Compare any two graphics cards:
GeForce GTX 560 Ti vs Radeon HD 7850
IntroThe GeForce GTX 560 Ti features clock speeds of 822 MHz on the GPU, and 1002 MHz on the 1024 MB of GDDR5 memory. It features 384 SPUs along with 64 Texture Address Units and 32 Rasterization Operator Units.
Compare those specs to the Radeon HD 7850, which uses a 28 nm design. AMD has clocked the core frequency at 860 MHz. The GDDR5 RAM runs at a speed of 1200 MHz on this card. It features 1024 SPUs as well as 64 Texture Address Units and 32 ROPs.
Power Usage and Theoretical Benchmarks
Power Consumption (Max TDP)
Theoretically speaking, the Radeon HD 7850 is 20% quicker than the GeForce GTX 560 Ti overall, because of its higher bandwidth. (explain)
Texel RateThe Radeon HD 7850 is a little bit (about 5%) better at texture filtering than the GeForce GTX 560 Ti. (explain)
Pixel RateThe Radeon HD 7850 will be a small bit (approximately 5%) more effective at FSAA than the GeForce GTX 560 Ti, and should be able to handle higher resolutions while still performing well. (explain)
Please note that the above 'benchmarks' are all just theoretical - the results were calculated based on the card's specifications, and real-world performance may (and probably will) vary at least a bit.
Please note that the price comparisons are based on search keywords - sometimes it might show cards with very similar names that are not exactly the same as the one chosen in the comparison. We do try to filter out the wrong results as best we can, though.
Memory Bandwidth: Memory bandwidth is the largest amount of data (counted in megabytes per second) that can be transported past the external memory interface in one second. The number is calculated by multiplying the card's bus width by its memory speed. If it uses DDR RAM, it must be multiplied by 2 again. If it uses DDR5, multiply by 4 instead. The higher the bandwidth is, the faster the card will be in general. It especially helps with anti-aliasing, HDR and higher screen resolutions.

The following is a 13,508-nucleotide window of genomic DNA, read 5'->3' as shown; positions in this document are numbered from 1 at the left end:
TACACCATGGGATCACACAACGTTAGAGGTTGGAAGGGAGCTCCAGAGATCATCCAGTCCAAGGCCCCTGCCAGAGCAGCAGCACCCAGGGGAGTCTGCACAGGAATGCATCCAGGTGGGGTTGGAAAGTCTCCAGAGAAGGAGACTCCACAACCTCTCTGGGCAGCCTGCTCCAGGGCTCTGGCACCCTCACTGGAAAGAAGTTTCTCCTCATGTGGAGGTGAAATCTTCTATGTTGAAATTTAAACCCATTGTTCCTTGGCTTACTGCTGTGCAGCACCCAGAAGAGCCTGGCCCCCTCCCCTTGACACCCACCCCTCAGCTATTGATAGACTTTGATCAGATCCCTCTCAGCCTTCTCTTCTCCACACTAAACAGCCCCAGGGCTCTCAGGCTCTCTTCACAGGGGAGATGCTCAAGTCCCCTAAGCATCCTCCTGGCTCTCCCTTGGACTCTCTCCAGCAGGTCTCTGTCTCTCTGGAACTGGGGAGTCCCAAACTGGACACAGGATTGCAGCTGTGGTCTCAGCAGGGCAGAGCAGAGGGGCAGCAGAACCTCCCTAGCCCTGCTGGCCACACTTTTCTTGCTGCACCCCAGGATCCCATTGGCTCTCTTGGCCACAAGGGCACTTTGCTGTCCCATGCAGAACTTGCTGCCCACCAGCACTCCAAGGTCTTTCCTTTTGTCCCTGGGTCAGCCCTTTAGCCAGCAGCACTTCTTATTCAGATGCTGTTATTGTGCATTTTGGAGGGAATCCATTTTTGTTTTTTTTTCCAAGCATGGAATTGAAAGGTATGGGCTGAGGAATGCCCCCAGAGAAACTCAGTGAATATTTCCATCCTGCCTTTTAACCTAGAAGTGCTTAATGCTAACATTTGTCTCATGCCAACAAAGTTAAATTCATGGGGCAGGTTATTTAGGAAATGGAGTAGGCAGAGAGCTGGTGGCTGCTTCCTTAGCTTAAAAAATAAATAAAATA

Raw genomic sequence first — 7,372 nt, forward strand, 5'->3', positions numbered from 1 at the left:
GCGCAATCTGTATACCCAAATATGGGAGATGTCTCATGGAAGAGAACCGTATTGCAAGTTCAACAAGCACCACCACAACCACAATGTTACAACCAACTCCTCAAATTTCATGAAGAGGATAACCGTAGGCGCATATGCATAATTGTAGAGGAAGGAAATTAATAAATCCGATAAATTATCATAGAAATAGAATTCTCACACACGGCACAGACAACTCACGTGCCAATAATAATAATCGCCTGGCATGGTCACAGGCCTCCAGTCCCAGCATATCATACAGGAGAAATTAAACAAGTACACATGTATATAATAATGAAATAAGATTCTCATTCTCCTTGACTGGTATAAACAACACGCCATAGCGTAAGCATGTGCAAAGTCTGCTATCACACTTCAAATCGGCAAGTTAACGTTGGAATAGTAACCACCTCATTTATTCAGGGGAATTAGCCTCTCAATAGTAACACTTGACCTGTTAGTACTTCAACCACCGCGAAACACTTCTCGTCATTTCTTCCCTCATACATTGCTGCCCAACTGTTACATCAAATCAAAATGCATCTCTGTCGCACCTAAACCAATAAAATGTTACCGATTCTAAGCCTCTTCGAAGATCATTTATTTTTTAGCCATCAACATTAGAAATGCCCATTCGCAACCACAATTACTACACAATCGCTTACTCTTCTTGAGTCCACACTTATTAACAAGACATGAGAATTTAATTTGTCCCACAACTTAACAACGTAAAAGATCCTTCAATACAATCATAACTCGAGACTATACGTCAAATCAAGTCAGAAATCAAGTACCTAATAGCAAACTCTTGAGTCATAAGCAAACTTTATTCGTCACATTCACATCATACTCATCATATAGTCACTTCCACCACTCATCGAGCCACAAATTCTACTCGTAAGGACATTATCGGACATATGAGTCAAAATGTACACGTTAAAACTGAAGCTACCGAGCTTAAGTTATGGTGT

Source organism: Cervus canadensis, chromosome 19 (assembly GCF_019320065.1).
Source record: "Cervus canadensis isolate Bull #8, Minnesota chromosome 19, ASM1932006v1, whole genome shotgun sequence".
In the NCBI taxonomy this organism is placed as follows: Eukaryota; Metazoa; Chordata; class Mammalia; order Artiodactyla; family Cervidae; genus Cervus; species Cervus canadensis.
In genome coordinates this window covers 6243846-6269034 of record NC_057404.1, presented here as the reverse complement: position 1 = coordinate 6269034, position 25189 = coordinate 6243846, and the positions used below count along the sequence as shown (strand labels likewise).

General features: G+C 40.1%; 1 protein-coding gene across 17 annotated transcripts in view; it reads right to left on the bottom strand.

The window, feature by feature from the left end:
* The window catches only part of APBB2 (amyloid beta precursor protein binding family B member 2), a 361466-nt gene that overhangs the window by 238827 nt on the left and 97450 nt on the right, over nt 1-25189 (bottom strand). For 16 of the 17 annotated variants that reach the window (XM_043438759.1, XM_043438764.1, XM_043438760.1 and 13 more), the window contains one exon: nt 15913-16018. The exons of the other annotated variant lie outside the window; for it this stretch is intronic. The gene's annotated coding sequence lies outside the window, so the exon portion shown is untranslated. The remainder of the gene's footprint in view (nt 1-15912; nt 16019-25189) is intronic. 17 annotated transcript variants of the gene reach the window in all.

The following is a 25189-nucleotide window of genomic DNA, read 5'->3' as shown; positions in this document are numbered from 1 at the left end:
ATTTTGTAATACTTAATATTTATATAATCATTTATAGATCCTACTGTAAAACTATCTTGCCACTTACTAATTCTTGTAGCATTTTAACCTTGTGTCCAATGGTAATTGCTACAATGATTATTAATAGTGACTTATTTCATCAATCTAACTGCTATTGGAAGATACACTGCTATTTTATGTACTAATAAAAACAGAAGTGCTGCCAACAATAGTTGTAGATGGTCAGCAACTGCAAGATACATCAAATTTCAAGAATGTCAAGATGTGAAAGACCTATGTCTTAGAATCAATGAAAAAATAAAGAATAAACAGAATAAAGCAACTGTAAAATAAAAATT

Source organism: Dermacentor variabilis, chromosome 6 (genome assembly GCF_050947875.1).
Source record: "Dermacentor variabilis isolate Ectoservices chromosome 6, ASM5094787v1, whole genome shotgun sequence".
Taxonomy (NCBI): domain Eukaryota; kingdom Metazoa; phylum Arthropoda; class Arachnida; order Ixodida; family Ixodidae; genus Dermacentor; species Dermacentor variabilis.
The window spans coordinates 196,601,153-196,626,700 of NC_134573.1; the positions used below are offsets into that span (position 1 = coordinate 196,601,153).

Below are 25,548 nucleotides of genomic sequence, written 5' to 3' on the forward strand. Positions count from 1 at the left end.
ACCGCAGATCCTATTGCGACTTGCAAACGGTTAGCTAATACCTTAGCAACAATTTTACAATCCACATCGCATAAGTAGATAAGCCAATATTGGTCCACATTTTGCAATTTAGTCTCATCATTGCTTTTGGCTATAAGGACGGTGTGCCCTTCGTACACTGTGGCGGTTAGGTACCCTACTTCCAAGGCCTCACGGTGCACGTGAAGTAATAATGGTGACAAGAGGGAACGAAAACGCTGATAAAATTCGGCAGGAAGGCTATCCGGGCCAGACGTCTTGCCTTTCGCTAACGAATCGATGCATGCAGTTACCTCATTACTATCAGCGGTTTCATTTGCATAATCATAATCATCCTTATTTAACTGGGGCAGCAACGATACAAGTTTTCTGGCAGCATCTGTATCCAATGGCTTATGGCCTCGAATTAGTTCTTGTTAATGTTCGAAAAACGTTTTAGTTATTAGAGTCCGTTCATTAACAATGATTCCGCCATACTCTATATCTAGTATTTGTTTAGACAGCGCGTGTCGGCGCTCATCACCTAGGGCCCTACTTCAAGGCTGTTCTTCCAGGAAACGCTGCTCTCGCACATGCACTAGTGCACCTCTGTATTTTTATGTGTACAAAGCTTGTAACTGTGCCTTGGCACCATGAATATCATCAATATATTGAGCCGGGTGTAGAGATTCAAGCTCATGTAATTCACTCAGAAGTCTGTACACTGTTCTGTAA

Texel Rate: Texel rate is the maximum texture map elements (texels) that are applied in one second. This figure is calculated by multiplying the total number of texture units of the card by the core speed of the chip. The higher the texel rate, the better the video card will be at handling texture filtering (anisotropic filtering - AF). It is measured in millions of texels in one second.
Pixel Rate: Pixel rate is the maximum amount of pixels that the graphics chip could possibly write to the local memory in a second - measured in millions of pixels per second. The number is worked out by multiplying the number of Raster Operations Pipelines by the the core clock speed. ROPs (Raster Operations Pipelines - also called Render Output Units) are responsible for drawing the pixels (image) on the screen. The actual pixel fill rate is also dependant on lots of other factors, most notably the memory bandwidth of the card - the lower the bandwidth is, the lower the ability to get to the maximum fill rate.